From timing leaks in order to insure maximum coverage to orchestrating coordinated pundit show saturation campaigns to publicly humiliating reporters that pushed him too far, McCurry and the Clinton administration exhibited a thorough understanding of media culture and a cynical, Machiavellian willingness to play it to their advantage. At the same time, the administration was constantly forced to respond to scandal allegations in the press, thereby allowing the media to shape much of their agenda. "The mundane reality of White House life was that the top players spent perhaps half their time either talking to the press, plotting press strategy, or reviewing how their latest efforts had played in the press" (Kurtz xx). That comes out to be four years of Clinton's term that could have been focused on rising inequality, urban blight, the mental health crisis, education, or any of a million issues that ordinary Americans are concerned with.

If anyone needed proof that the Heisenburg Uncertainty principle applies to complex social situations, they need look no further. The observer, the spotlight, the "media vortex" as Kurtz puts it, was perhaps the defining factor for the Clinton Presidency.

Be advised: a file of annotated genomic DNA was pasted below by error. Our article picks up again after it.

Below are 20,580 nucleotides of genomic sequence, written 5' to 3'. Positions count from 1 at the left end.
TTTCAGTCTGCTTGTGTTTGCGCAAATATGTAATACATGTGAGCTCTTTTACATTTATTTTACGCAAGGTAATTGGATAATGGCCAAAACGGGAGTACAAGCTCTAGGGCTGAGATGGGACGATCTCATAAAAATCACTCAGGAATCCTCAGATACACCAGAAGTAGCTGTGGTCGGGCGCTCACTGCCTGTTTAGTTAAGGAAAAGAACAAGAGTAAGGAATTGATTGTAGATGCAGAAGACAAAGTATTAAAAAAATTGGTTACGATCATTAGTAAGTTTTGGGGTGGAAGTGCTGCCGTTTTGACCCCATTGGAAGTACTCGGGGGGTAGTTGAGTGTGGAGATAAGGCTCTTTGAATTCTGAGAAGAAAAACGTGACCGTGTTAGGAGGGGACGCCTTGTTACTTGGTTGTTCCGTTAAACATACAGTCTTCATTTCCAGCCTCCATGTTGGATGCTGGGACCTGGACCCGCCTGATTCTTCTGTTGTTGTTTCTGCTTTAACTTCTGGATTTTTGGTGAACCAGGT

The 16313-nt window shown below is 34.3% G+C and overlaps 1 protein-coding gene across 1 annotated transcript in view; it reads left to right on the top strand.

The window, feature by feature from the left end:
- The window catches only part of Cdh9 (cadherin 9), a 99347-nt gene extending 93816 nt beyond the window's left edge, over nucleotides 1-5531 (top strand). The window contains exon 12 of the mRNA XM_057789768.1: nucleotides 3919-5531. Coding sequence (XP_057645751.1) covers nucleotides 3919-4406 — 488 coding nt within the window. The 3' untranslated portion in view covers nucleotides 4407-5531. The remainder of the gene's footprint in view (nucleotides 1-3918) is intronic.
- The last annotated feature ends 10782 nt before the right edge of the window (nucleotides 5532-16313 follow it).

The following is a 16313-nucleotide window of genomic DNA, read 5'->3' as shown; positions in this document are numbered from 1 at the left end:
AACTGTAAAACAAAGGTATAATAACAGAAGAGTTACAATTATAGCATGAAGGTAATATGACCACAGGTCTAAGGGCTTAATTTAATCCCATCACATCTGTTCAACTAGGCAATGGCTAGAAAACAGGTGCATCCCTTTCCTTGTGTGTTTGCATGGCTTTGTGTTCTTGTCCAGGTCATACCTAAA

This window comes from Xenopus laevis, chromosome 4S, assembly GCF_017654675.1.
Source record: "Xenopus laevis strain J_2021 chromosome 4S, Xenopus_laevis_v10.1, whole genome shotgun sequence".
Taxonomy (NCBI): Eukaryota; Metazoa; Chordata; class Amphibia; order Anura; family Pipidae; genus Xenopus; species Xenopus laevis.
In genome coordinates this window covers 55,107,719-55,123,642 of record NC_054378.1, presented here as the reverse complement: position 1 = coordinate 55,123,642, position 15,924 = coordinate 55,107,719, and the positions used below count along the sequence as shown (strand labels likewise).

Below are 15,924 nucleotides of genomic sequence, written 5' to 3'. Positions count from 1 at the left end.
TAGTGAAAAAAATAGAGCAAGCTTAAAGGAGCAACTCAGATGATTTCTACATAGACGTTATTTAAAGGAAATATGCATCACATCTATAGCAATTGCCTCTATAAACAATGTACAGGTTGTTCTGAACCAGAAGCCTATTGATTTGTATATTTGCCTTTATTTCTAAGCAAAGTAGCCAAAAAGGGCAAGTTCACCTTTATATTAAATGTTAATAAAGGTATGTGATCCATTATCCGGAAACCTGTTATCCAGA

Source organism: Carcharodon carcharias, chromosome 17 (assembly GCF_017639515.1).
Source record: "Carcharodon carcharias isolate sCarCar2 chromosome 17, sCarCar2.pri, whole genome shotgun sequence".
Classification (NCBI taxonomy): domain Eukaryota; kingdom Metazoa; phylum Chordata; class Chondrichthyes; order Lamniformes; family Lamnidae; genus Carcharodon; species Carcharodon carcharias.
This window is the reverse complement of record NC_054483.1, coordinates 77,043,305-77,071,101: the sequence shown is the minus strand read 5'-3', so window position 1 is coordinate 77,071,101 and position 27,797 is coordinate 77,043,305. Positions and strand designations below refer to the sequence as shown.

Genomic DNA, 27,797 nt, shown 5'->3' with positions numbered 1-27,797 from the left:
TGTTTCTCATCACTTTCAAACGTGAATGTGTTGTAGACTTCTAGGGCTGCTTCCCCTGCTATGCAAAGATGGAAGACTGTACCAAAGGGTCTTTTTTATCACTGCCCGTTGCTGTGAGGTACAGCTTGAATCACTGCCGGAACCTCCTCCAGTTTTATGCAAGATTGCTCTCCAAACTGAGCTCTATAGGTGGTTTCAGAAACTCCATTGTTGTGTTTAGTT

The White House was "competing for airtime with every sensational or titillating tale around the world" (Kurtz 121). This awareness colored both the reporters and the newsmaker's decisions. It was taken as given that the President's message was "just another piece of programming to be marketed, and high ratings were hardly guaranteed" (Kurtz xix). Everyone seemed to have the attitude that important civic information could and indeed should be packaged and sold to consumers. The muckraking of Upton Sinclair has been replaced with a hyperbolic soap opera that is designed to fill the holes between commercials.

Of course, the media had little control over the forces which lead to this style of journalism. Driven by competition, professional ambition and righteous indignation, reporters dredged up every single fact and rumor that could possibly feed the fires of scandal. The lowest common denominator style of tabloid-journalism/talking-head infotainment that was coming into vogue had nothing to do with it, nor of course did the agendas of the corporate parent companies that owned these media outlets. No indeed, this smear campaign was done because an enquiring public truly wanted to know who was giving Clinton money and head, his fairly steady 60% approval rating notwithstanding.